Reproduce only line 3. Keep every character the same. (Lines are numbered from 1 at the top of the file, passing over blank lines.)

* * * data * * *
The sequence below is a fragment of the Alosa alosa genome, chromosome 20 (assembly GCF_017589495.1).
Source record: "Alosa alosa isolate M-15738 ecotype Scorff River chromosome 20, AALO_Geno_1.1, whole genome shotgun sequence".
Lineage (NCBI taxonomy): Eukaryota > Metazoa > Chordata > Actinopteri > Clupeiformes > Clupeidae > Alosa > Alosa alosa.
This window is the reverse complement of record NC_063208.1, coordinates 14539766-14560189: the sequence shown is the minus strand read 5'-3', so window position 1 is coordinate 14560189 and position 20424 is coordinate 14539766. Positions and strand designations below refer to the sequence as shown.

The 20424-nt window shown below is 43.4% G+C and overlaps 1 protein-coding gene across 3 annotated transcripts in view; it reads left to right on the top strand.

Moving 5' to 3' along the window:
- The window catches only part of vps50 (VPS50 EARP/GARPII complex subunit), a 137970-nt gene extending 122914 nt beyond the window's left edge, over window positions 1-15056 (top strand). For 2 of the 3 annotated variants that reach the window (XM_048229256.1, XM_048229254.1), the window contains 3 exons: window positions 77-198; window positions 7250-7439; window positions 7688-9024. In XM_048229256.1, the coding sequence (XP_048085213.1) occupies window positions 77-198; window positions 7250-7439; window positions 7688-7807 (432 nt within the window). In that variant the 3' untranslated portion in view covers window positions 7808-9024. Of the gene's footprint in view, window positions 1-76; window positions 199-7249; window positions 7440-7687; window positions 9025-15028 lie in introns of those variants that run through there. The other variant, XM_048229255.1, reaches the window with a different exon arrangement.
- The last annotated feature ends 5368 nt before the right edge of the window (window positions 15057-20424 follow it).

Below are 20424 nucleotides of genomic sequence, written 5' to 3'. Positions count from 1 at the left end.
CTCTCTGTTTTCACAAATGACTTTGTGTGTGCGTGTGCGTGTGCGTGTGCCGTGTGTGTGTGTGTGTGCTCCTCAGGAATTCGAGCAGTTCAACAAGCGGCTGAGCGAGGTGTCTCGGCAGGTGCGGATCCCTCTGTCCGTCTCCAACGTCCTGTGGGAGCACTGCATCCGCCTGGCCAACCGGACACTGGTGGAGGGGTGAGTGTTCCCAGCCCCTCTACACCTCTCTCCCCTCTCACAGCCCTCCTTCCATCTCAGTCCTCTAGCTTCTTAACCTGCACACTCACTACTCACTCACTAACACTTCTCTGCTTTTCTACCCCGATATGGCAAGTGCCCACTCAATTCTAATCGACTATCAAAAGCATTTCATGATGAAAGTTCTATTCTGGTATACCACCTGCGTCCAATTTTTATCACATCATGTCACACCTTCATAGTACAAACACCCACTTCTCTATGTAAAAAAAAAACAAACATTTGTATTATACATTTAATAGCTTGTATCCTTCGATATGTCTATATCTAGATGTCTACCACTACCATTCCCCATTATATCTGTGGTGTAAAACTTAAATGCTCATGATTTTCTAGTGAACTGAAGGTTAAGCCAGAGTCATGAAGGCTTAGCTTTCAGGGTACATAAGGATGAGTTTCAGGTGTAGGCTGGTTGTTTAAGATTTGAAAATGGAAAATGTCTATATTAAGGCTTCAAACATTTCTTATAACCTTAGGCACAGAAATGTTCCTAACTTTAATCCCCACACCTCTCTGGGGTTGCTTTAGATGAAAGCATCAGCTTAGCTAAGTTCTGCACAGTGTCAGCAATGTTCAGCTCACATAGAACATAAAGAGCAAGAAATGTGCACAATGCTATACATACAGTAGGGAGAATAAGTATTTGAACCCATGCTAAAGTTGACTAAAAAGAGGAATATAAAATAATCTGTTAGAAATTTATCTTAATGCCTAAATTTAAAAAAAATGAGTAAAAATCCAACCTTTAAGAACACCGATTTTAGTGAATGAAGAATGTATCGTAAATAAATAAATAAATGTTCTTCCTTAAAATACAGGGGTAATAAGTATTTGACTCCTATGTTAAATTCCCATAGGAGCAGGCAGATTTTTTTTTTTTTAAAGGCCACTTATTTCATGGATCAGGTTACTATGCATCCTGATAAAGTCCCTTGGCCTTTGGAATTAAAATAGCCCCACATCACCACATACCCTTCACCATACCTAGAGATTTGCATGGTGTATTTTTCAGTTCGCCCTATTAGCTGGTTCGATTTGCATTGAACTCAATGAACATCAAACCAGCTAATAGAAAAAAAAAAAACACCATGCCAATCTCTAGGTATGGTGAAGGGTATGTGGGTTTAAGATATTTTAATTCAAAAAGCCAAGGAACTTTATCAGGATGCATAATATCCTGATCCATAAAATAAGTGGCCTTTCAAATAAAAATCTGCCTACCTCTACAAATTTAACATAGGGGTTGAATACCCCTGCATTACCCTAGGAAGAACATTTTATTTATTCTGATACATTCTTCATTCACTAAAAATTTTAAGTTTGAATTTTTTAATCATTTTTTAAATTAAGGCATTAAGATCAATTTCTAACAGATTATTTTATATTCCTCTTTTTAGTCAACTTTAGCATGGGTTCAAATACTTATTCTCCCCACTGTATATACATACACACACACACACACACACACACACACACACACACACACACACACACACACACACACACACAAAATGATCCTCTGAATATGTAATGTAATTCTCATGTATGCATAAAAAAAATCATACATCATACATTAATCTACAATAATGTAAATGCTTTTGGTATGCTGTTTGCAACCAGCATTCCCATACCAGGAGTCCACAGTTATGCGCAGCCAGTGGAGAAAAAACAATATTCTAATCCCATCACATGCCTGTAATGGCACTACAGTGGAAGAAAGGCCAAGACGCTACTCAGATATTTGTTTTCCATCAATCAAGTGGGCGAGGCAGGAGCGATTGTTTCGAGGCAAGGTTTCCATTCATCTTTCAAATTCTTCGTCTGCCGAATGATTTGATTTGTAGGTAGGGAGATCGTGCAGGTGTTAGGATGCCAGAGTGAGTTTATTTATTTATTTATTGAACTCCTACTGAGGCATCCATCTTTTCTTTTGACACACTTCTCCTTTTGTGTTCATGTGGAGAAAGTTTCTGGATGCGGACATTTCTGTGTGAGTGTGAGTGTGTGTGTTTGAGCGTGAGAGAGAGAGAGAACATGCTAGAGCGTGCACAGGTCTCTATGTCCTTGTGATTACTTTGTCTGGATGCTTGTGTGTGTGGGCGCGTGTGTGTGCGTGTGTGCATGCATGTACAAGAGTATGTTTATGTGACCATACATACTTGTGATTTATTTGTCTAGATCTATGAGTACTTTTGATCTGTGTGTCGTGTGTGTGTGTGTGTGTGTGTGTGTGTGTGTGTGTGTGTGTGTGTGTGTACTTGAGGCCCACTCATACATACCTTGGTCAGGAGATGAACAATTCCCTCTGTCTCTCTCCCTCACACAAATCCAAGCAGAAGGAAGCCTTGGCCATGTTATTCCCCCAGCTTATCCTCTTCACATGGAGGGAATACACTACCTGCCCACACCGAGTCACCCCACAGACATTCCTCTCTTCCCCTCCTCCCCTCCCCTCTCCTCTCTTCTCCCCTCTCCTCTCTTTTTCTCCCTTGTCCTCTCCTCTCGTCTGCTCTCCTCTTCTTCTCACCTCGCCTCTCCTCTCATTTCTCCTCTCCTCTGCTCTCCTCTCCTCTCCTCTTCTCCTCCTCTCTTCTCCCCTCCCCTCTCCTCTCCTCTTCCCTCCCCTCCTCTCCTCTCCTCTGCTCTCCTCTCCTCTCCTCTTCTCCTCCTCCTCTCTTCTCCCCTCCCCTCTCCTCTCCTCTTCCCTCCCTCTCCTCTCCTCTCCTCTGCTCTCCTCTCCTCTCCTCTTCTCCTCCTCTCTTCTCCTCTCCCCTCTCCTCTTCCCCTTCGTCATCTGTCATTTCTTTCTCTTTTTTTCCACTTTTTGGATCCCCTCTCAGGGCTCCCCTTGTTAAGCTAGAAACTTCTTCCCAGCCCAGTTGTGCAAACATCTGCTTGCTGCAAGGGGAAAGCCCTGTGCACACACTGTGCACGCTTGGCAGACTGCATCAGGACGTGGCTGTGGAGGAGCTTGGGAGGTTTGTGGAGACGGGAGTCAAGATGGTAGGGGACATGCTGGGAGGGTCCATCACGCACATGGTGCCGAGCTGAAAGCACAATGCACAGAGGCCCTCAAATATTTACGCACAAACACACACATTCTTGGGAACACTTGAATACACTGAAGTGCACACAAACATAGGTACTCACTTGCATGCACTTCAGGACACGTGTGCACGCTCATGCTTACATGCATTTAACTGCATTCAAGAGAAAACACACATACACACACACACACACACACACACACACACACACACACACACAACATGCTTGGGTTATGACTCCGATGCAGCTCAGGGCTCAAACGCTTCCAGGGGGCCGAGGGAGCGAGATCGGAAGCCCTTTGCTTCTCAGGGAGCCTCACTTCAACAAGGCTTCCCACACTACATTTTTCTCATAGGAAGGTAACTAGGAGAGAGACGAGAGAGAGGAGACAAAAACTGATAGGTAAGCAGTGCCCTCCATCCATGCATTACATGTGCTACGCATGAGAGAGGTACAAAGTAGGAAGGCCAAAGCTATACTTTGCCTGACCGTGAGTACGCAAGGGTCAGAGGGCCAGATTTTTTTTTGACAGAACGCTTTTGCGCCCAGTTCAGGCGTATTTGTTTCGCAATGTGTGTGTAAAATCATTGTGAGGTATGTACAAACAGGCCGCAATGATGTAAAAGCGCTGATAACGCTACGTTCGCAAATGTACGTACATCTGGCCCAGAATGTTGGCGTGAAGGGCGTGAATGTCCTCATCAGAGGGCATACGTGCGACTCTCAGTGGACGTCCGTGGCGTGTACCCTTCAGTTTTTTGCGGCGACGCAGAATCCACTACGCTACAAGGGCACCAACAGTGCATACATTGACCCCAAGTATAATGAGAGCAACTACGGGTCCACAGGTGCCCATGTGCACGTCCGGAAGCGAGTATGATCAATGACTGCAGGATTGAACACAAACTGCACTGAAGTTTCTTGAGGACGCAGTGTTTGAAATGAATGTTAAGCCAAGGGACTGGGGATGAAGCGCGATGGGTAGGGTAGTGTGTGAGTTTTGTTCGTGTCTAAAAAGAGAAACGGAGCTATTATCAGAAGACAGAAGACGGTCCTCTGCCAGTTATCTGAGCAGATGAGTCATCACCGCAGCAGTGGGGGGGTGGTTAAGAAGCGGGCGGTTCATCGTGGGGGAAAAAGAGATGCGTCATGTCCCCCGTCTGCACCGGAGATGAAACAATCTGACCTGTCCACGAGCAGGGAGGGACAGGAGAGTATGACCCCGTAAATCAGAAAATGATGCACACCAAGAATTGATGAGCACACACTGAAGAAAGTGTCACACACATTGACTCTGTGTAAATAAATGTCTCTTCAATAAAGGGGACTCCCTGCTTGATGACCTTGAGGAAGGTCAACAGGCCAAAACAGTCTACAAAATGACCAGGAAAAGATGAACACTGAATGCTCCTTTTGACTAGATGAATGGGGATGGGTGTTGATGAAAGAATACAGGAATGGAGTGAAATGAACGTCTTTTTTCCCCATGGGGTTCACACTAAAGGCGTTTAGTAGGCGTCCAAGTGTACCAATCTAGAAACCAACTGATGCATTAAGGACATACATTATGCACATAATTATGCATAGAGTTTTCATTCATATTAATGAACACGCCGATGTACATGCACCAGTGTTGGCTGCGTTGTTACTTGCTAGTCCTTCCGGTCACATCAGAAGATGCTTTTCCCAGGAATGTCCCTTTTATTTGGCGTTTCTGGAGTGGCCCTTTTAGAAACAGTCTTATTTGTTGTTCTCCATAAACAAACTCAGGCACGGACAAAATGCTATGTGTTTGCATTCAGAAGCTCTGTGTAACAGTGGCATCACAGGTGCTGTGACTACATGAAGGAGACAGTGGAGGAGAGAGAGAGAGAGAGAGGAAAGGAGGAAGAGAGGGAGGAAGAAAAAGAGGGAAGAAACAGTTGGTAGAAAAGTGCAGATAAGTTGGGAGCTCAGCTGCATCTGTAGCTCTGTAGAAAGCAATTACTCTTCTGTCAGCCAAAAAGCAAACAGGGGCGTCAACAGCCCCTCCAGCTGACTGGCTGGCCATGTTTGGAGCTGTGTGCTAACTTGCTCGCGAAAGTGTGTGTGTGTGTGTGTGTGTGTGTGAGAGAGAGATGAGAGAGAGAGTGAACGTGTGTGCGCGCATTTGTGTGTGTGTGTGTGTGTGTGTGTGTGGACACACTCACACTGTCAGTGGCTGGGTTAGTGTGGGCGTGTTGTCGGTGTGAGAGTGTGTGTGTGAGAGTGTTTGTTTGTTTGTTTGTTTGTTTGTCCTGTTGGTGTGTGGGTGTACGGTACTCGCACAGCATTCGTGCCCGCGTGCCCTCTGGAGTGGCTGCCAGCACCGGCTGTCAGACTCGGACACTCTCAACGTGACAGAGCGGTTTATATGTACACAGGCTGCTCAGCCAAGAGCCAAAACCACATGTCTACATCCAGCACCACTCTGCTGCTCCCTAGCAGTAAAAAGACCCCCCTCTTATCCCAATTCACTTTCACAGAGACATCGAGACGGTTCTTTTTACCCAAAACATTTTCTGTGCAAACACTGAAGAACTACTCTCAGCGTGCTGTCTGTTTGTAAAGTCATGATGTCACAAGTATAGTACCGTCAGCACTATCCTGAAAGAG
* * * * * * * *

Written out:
Lineage (NCBI taxonomy): Eukaryota > Metazoa > Chordata > Actinopteri > Clupeiformes > Clupeidae > Alosa > Alosa alosa.